After vaccination, I will still take all the normal precautions but it will be nice to worry just a little less.

This entry was posted in Books, Boston, Health & Safety, History, Language and Writing, Lifestyle & Culture, Susanne Skinner, Technology, Women Challenging Change and tagged , , , , , , , , by Aline Kaplan. Bookmark the permalink.

About Aline Kaplan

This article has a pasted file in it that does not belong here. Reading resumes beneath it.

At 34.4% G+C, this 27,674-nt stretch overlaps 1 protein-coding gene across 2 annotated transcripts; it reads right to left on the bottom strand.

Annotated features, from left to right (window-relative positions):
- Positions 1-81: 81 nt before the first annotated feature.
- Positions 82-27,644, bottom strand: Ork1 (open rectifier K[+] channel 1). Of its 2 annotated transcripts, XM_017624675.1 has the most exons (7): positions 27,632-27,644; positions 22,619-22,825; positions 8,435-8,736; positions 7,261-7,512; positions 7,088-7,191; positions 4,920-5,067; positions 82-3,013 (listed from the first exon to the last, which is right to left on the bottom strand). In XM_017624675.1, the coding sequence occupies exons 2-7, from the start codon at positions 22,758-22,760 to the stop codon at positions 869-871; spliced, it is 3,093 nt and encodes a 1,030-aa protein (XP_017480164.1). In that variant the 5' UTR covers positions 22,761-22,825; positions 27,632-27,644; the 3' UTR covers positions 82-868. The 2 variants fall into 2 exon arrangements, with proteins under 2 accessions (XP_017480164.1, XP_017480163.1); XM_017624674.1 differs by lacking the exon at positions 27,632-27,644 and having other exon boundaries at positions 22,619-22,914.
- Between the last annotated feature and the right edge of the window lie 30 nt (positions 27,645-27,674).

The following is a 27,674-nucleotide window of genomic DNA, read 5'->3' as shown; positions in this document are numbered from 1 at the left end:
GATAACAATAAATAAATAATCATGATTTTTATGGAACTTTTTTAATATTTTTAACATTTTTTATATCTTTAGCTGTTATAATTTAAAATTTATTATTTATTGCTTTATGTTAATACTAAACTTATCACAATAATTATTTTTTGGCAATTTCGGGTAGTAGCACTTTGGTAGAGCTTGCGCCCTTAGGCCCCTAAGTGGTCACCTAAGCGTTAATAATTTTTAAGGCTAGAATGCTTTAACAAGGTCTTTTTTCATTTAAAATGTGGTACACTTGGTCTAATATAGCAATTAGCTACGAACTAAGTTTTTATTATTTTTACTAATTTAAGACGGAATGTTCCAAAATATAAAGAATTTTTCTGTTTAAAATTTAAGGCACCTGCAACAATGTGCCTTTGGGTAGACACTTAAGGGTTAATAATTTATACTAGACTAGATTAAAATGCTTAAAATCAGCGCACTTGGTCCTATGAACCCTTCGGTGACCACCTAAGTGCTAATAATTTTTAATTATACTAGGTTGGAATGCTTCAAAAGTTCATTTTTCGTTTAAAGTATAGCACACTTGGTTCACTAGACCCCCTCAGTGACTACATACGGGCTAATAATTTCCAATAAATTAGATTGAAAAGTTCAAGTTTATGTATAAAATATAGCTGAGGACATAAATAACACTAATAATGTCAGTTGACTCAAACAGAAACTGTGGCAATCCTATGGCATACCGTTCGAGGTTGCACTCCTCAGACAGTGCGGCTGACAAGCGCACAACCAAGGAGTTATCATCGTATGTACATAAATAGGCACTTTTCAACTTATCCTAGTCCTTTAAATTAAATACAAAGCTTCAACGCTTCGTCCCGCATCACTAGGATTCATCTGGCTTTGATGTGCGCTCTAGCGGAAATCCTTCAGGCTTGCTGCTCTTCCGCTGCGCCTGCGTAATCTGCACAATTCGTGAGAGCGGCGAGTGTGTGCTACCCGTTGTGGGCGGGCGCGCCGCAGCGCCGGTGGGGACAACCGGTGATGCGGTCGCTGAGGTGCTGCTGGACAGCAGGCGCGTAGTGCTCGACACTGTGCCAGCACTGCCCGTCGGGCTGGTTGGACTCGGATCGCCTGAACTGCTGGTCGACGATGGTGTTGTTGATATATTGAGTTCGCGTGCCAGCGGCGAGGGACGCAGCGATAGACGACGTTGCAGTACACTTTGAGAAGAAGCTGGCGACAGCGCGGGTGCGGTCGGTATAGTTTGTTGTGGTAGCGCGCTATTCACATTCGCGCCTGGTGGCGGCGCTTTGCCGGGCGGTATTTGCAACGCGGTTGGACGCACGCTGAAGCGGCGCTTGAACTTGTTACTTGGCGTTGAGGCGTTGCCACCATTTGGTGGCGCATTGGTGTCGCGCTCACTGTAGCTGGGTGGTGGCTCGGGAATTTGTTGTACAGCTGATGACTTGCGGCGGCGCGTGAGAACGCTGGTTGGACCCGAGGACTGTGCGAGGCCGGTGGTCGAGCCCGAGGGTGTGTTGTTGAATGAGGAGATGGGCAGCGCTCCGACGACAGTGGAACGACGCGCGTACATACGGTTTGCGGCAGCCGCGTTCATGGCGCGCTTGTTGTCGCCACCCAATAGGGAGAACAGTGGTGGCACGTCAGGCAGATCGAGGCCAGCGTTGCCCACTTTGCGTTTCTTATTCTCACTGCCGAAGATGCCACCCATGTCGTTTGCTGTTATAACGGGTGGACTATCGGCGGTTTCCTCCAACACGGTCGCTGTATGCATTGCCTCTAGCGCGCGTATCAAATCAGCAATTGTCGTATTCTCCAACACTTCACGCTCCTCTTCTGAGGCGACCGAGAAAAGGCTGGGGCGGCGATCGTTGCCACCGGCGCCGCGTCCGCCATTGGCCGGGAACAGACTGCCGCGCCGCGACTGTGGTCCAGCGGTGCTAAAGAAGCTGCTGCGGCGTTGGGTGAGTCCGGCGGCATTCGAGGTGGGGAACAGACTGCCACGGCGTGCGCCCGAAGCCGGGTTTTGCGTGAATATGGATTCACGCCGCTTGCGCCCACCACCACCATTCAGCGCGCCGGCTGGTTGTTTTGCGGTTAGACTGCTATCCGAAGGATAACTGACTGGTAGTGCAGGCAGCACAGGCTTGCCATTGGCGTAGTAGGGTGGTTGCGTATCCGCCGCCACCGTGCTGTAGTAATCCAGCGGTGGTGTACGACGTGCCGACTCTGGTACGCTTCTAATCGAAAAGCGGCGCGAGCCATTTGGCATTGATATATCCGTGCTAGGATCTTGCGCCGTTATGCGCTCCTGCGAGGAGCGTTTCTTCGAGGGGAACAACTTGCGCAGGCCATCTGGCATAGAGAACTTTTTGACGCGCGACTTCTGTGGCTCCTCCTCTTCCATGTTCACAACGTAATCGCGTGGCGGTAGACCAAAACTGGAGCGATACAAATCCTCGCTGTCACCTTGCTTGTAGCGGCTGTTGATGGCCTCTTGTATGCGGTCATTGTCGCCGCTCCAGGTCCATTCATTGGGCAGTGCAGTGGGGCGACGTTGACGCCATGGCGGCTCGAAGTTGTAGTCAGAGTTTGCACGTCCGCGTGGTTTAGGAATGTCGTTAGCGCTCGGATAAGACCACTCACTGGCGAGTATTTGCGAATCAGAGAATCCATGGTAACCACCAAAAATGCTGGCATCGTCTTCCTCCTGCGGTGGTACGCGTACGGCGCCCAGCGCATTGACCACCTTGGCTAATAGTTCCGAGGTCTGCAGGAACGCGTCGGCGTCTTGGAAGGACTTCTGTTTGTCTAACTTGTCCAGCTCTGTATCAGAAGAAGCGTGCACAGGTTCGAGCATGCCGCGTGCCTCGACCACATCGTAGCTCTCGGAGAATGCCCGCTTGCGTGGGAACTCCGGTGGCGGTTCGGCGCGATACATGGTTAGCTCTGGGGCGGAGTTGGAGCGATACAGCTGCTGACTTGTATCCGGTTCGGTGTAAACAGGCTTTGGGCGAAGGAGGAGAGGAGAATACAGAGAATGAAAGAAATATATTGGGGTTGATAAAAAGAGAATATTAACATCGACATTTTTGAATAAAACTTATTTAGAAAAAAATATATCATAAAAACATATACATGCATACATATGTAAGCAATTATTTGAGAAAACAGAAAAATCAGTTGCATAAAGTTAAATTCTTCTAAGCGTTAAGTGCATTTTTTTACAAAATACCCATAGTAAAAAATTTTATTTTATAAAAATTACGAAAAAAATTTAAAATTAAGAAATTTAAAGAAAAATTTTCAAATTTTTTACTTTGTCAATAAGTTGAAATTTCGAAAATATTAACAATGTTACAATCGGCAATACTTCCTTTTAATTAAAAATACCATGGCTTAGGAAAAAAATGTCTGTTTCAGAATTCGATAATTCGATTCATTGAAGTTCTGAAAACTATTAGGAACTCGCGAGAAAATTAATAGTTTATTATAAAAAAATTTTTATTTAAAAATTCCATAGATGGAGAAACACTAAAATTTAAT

Aline Kaplan is a published author, a blogger, and a tour guide in Boston. She formerly had a career as a high-tech marketing and communications director. Aline writes and edits The Next Phase Blog, a social commentary blog that appears multiple times a week at aknextphase.com. She has published over 1,000 posts on a variety of subjects, from Boston history to science fiction movies, astronomical events to art museums. Under the name Aline Boucher Kaplan, she has had two science fiction novels (Khyren and World Spirits) published by Baen Books. Her short stories have appeared in anthologies published in the United States, Ireland, and Australia. Aline’s articles have also appeared on the Atlas Obscura website. She has been an active member of the Science Fiction and Fantasy Writers of America since 1988 and is a long-term member of the Spacecrafts science/fantasy writers’ group. As a tour guide, Aline leads architectural and historical walking tours of the city for Boston By Foot, ghost tours for Haunted Boston and historical bus tours of the city. She lectures on Boston history and has appeared in the Boston Globe, as well as on TV for Chronicle, an award-winning television program that broadcasts stories of New England. As a lecturer, Aline has spoken at Brandeis and Tufts universities for the Osher Lifelong Learning Institute. She has also addressed as service organizations and local meetings. She is a graduate of Northeastern University in Boston and lives in Hudson, MA.